The theory that passive funds outperform investment trusts is nonsense


Originally published at:

New research challenges the lazy assumption in some quarters that passive funds are best, but it’ll come as no surprise to investment trust investors. Passive outperforms active. This has become a widely accepted truth, supported by regulators, by many advisers and, increasingly, by private investors. It has become so widely accepted that it is barely…


When it comes to where I stand in the active v. passive debate then I’m part of the horses-for-courses faction.

The amount of research and data that exists is compelling in favour of the passive side. However (and, isn’t there always an however, nothing in finance is ever as black and white as it seems) this is how it looks when viewed from the standpoint of US investors and their own U$ dollar denominated domestic markets. The march of technology having brought efficiencies to the US market place that has made it increasingly difficult, for all but a few, to consistently beat Wall Street on a regular basis.

In my opinion, John Bogle, the founder of Vanguard, called it right for investors. In as much as while a majority of active money managers of US retail mutual funds may well be able to match, if not beat, an index fund overtime. When management and other ancillary charges are taken into account, a 1% to 1.5% annual reduction in performance as a consequence of such charges will always prove too big a handicap to that of say, 0.2% per annum of an index fund. Do the simple math and over a decade of compounding charges totalling 10% to 15% will always be a much bigger weight to carry than the 2% load of an index fund. This is why whenever US retail investors look at medium-to-long-term performance tables of domestically focused funds, index funds consistently feature in the second quartile and above the average. As John Bogle says, the vast majority of US mutual funds simply cannot compete in terms of the ongoing cost efficiencies of index funds – and, stay in business.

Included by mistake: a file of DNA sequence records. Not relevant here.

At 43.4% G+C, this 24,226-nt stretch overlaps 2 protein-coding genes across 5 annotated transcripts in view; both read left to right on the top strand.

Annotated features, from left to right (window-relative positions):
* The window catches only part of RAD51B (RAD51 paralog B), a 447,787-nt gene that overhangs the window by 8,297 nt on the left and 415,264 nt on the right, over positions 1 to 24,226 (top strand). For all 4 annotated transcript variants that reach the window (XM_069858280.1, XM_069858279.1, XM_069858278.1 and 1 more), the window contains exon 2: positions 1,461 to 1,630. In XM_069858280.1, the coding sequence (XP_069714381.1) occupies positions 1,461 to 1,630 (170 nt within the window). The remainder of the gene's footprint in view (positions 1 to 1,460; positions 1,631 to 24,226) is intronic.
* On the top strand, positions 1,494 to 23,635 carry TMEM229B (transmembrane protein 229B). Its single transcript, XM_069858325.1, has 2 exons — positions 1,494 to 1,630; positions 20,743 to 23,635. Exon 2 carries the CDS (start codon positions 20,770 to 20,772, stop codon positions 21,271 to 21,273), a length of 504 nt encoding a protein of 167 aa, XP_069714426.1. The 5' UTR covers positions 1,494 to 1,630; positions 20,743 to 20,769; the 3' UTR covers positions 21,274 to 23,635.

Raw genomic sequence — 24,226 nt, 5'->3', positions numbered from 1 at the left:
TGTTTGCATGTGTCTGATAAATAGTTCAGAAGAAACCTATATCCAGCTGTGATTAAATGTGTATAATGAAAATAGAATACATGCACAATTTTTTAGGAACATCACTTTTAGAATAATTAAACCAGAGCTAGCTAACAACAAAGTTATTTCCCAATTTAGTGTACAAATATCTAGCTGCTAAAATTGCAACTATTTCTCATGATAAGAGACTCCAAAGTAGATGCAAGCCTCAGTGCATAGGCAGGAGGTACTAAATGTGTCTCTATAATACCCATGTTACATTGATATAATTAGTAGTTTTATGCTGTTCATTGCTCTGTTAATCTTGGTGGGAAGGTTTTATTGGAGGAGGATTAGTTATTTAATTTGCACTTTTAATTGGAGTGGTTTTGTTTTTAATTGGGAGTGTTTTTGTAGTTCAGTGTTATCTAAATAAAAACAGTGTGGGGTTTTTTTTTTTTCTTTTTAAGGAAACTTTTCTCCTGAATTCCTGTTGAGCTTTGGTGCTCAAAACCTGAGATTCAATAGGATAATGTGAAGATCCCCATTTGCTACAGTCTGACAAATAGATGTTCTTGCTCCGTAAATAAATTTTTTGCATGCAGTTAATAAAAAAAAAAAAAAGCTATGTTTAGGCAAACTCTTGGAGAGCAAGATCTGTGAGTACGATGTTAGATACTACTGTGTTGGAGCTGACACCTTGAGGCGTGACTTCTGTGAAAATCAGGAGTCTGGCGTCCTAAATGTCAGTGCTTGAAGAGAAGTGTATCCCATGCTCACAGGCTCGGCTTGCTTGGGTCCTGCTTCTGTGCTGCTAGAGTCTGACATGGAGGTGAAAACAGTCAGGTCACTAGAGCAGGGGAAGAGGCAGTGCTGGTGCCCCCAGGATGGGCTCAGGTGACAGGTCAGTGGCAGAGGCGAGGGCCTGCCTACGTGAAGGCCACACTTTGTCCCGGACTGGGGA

However (there’s that word again), the same does not necessarily hold true with non-US markets. For there has been research done, albeit not to extent and depth as that done on the US market, indicating that when performance tables of non-US funds are looked at then index funds tracking such markets are regularly ranked lower in third quartile of performers and, below the average (compared to second quartile for US funds).

So, the question is why should this be the case?

Well, by a process of elimination, if it can’t be blamed on a lack of technology which by its very nature and acceptance has become global. Then it must be because non-US markets are generally less efficient, less comprehensively analysed and consequently less understood when it comes to pricing their own domestic markets than the US. For if one accepts that a major function of financial markets is to discount all known information then Wall Street is apparently better at doing it than other stockmarket hubs outside the US.

I think the answer could well lie with the understanding of the word ‘opaque’ - meaning “not able to see through, not transparent.” For when it comes to financial matters and the litigious loving nature of the US legal system then opaqueness is a condition to be best avoided. A state of affairs in some other parts of the globe that is not always adhered to with such legal rigour as in the US. I tend to think of it as something of an historic leftover in the way that New and Old World orders have developed overtime. One founded on the values of New World egalitarianism verses one historically based on Old World feudalism and obedience to the Crown or State.